As IT and security people, most of us like to think of ourselves as immune  to these threats – we can spot a phish from a mile away. We would never download anything that would get us compromised. But, the reality is that it does happen. To us.  We don’t even realize theat copy of WinRar was trojaned. And now we are off doing our jobs. With uninvited visitors watching.  It happens.  I’ve been there to clean up the mess afterward and it’s not pretty.

The computers that we use to manage IT systems and applications are some are some of the most sensitive in the average business.  We ought to consider treating them appropriately.

Here are my recommendations:

  • Perform administrative functions on a PC that is dedicated to the task, not used to browse the Internet, check email or edit documents.
  • Isolate computers used for these administrative functions onto separate networks that have the minimum inbound and outbound access needed.
  • Monitor these computers closely for signs of command and control activity.
  • Consider how to implement similar controls for performing such work from home.

What do you do to protect your IT users?

Post Traumatic Vulnerability Disorder

I’ve talked pretty extensively on the Defensive Security Podcast about the differences between patch management and vulnerability management.  We’ve now had two notable situations within 6 months where a significant vulnerability in a portion of our infrastructure estate is vulnerable to a significant threat.  And no patches.  At least for a while.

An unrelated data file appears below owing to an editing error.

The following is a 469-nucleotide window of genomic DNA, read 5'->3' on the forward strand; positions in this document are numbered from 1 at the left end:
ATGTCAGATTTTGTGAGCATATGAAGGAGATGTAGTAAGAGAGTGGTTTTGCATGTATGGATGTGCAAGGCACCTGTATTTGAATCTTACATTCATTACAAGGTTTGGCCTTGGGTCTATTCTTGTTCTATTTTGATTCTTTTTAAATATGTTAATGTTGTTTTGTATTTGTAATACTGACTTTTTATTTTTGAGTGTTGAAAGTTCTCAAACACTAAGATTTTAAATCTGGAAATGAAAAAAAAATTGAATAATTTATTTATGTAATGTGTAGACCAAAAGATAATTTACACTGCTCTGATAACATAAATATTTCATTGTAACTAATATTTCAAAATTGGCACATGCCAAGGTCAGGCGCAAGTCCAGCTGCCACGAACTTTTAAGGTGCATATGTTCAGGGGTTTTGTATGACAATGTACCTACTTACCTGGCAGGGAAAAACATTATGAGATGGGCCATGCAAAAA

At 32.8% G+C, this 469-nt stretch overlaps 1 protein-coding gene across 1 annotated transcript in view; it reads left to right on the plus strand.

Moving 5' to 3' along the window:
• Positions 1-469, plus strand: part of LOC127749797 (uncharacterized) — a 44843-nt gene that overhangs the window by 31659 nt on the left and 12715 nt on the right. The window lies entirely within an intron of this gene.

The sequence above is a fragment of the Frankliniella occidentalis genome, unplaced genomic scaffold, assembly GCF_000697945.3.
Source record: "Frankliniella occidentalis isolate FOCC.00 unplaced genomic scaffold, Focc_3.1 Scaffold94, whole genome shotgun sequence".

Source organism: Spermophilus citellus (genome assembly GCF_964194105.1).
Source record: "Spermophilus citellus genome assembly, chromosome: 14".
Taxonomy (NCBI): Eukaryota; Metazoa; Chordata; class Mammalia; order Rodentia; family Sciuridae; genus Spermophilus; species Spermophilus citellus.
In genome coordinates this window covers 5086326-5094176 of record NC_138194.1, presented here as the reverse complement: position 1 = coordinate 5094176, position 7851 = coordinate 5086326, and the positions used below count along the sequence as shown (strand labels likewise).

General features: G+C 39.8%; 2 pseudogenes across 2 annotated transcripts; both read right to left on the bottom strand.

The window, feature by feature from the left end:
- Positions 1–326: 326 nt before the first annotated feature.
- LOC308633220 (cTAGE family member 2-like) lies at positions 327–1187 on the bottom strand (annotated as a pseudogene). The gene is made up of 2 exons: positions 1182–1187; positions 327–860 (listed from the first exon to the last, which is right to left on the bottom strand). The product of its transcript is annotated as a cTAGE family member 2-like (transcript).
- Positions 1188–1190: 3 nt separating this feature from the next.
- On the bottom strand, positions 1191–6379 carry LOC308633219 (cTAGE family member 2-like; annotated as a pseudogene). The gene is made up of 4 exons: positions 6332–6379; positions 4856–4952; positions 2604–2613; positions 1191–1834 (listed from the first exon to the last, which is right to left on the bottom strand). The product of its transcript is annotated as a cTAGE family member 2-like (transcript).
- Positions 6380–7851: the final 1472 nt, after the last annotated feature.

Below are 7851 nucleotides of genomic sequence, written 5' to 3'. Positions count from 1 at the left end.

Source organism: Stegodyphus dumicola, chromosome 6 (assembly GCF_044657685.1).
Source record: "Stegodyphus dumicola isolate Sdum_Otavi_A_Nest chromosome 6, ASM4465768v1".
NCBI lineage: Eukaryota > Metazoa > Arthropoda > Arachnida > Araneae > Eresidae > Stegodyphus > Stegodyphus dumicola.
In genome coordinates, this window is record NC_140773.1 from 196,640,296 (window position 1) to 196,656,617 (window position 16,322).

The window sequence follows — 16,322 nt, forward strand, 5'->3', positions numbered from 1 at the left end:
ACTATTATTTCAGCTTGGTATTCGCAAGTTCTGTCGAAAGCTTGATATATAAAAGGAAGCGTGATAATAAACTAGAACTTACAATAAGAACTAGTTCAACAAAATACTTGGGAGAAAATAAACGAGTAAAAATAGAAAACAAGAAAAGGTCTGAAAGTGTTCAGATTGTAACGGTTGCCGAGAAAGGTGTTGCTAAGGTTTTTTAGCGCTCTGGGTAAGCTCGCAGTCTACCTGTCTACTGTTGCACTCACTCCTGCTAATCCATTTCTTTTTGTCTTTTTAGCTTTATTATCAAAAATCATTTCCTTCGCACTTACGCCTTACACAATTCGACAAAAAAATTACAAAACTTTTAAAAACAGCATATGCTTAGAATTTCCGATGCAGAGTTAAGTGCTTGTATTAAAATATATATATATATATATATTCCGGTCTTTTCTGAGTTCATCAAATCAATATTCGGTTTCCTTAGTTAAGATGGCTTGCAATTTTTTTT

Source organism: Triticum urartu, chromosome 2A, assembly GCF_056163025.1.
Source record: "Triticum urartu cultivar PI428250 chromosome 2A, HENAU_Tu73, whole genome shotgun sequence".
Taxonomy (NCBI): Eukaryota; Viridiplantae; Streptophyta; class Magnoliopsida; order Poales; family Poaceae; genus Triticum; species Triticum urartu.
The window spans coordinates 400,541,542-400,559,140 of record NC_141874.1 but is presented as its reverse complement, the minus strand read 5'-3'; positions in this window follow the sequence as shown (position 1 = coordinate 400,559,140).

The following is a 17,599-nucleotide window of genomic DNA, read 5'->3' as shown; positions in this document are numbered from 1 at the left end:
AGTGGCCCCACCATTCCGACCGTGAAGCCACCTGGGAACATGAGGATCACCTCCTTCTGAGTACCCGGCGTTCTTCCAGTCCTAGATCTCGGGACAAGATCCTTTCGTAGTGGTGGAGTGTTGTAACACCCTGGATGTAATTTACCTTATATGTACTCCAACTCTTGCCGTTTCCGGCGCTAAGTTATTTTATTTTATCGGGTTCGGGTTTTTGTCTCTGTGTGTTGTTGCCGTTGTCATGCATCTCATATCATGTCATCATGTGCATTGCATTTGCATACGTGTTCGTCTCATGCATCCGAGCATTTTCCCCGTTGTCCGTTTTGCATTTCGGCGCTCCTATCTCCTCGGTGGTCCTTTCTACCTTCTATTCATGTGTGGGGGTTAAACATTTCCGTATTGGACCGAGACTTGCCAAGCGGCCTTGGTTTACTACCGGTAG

In both the HeartBleed and ShellShock cases, the vulnerabilities were disclosed suddenly and exploit code was readily available, trivial to exploit and nearly undetectable (prior to implementing strategies to detected it, at least).

And in both cases we have been stuck wringing our hands waiting for patches for the systems and applications we use.  In the case of Heartbleed, we sometimes waited for weeks.  Or even months.

Circumstances like Heartbleed and ShellShock highlight the disparity between patch management and vulnerability management.  However, being aware of the difference isn’t informative of the actions we can or should take.  I’ve been thinking about our options in this situation.  I find 3 broad options we can choose from:

1. Accept the risk of continuing to operate without patches until patches are available

2. Disconnect or isolate systems that are vulnerable

3. Something in the middle

…and we may choose a combination of these depending on risks and circumstances.  #1 and #2 are self explanatory and may be preferable.  I believe that #1 is somewhat perilous, because we may not fully understand the actual likelihood or impact.  However, organizations choose to take risks all the time.